Triple Nut Baklava with Spicy Orange Syrup

Today a friend and I baked up some Greek baklava inspired by and adapted from a cookbook featurette in the September 2011 issue of House Beautiful Magazine.  The original recipe is from a cookbook entitled Food From Many Greek Kitchens by Tessa Kiros.  More information on the original magazine article can be found on the Resources page.

We made substantial changes to the recipe as we played around with the flavors to suit our tastes.  Instead of half of a fresh lemon in the syrup, we used a whole orange.  We also added ground cloves, nutmeg, and pecans.  We made the baklava VERY nutty, so feel free to cut the nuts back a bit.  I think this is a very easy baklava recipe and I can’t wait to try it again with pistachios!

I might even buy the cookbook, too.

Triple Nut Baklava with Spicy Orange Syrup
Makes one 9 x 13 pan of baklava.

For the syrup
1 cup turbinado sugar
3 tablespoons honey
juice of one orange
strip of orange peel
2 cinnamon sticks

For the filling
1 1/2 cups almonds, crushed
1 cup pecans, crushed
1 1/2 cups walnuts, crushed
2 tablespoons turbinado sugar
2 teaspoons ground cinnamon
1 teaspoon ground nutmeg
1/4 teaspoon ground cloves

For the dough
1 roll of thawed phyllo dough (approximately 20 sheets, but it varies by brand)
1 1/2 sticks of unsalted butter, melted

whole cloves (optional)

pastry brush
9 x 13 baking pan
meat mallet

Thaw the phyllo dough prior to starting the baklava and leave it in the refrigerator until you are ready to assemble.

Begin by making the syrup. Combine the sugar, honey, juice of one orange, orange peel, and cinnamon sticks in a sauce pot. Bring to a boil stirring to dissolve the sugar in the syrup.  Reduce the heat and simmer 5-10 minutes. Remove the syrup from the stove-top and allow it to cool and thicken.  Once it has cooled, remove the cinnamon sticks and the orange peel.

These oranges had a deep color to them and were wonderfully sweet and juicy.

This syrup has a great subtle orange flavor and a spiciness from the cinnamon. Delish!

Next, prepare the nut filling by combining the crushed almonds, walnuts, and pecans with the sugar and spices in a large bowl. Stir to incorporate the ground cinnamon, nutmeg, and cloves with the nuts and sugar.

What an aromatic, nutty filling!

Before assembling the baklava, preheat the oven to 350°F.

Melt the butter and get a pastry brush to begin assembling the phyllo dough layers.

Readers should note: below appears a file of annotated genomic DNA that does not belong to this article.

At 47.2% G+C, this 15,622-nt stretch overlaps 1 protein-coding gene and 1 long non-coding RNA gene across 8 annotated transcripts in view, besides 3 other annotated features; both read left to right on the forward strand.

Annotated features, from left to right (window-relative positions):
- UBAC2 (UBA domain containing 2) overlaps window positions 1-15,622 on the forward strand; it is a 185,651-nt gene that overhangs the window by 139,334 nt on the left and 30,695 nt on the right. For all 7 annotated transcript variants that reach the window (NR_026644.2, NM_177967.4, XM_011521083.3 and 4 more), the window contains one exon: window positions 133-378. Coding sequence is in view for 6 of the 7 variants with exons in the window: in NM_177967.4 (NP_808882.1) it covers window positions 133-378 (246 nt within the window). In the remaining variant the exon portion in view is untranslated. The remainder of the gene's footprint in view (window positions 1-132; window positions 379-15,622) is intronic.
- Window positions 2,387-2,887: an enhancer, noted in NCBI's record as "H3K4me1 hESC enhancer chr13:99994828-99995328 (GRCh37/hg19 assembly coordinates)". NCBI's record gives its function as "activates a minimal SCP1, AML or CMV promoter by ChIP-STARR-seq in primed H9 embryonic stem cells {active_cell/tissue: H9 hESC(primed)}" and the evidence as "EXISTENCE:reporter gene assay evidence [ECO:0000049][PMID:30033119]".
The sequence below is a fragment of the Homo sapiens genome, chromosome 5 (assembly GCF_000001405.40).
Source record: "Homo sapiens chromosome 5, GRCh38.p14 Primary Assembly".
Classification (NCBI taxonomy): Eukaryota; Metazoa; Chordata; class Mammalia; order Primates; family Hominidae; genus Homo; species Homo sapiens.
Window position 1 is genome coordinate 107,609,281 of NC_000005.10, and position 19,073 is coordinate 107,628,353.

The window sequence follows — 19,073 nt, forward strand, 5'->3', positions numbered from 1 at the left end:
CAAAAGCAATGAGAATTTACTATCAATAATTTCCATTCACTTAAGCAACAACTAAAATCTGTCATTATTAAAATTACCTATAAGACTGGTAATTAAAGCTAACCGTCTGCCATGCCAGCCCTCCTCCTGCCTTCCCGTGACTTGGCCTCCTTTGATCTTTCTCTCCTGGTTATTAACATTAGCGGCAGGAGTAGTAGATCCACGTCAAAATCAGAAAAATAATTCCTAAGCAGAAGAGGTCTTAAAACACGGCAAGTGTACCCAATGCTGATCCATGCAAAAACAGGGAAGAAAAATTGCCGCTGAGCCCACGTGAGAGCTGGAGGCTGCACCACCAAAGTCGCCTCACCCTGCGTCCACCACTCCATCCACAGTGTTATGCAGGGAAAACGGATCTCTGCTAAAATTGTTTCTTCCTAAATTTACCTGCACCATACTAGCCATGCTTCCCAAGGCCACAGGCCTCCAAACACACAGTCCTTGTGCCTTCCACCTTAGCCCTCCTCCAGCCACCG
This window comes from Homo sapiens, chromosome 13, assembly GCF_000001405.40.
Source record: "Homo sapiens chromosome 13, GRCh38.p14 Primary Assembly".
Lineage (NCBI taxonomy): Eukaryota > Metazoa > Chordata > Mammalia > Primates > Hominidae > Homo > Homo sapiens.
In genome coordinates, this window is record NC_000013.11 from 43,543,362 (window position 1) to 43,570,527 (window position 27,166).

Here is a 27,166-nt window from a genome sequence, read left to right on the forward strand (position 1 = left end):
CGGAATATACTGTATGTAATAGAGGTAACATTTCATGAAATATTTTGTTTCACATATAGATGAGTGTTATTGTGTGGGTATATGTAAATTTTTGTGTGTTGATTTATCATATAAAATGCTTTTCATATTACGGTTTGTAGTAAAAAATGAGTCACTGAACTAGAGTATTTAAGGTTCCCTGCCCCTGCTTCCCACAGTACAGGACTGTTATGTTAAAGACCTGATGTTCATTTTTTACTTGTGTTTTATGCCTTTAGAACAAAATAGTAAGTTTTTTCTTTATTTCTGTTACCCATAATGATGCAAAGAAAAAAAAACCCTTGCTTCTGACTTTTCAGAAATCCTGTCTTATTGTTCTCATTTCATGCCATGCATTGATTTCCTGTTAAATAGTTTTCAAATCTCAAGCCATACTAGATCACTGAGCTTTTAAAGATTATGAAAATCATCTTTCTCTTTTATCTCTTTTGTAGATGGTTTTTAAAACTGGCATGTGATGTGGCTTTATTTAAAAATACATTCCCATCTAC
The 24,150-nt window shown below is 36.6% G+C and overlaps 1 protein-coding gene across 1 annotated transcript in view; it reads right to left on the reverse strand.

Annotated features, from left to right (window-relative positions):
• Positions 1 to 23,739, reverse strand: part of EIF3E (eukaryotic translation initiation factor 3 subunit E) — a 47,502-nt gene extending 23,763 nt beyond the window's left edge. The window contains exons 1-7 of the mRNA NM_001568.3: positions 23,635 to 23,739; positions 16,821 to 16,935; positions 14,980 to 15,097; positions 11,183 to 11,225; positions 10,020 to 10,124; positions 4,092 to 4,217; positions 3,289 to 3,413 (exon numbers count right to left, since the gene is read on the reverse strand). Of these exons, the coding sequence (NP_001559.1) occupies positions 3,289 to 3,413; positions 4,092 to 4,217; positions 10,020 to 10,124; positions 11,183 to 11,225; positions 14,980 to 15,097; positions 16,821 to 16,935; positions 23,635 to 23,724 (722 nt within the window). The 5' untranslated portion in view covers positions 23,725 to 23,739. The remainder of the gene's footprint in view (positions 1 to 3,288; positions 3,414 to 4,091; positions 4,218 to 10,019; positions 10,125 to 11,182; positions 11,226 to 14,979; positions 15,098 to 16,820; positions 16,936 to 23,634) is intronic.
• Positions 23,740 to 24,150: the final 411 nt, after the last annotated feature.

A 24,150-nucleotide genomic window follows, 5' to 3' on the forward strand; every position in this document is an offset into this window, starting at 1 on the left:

Prepare the pan by brushing the bottom with melted butter.  Have a knife handy so that you can trim any excess phyllo dough from the edges of your baking pan.

When I assembled the phyllo layers, I tried to break up the nuts in three sections. I did 7 layers of phyllo with melted butter between each one on the very bottom, then a layer of nuts (1/3 of the nut mixture), then 6 layers of phyllo with melted butter between, then another layer of nuts (1/3 of the nut mixture), then 4 layers of phyllo with melted butter between, then the final third of the nut mixture, and topped it all off with the remaining 3 sheets of phyllo.  Now, I wish I had added a couple of extra sheets of phyllo to the top.  The original recipe called for 22 sheets of phyllo, but I would add 6 or 7 sheets on the top layer if I could do it over again.

Great tip: My 9 x 13 baking pan had swooped handles at the sides and I slid the phyllo sheets down the handles and into the pan allowing the side to “hold” each sheet as I placed them. It decreased the likelihood of breakage and splitting of the phyllo sheets as I worked.

The bottom layers of phyllo and the beginning of the first nut layer might look like this...

When you smooth all the nuts out, each nut layer should lie flat.

Next, brush melted butter over the top. Cut the baklava into portions, making sure to cut through all the layers of dough to the bottom.  I used the diamond shapes in the magazine article as a guide.  Decorate with whole cloves if desired.

Cloves are just so pretty, aren't they??

The baklava is ready to be baked!

Bake the baklava for 25-30 minutes.

When the baklava comes out of the oven, pour the orange syrup over the cooked baklava. The article recommended pouring the syrup in two batches while the syrup was absorbed by the dough, but for me, the absorption happened very quickly, so I didn’t have to wait long.

The spicy-sweet orange syrup gets added to the warm baklava...

Allow the baklava to cool and re-cut the pieces in the pan to help portion them out.

All done and ready to eat!!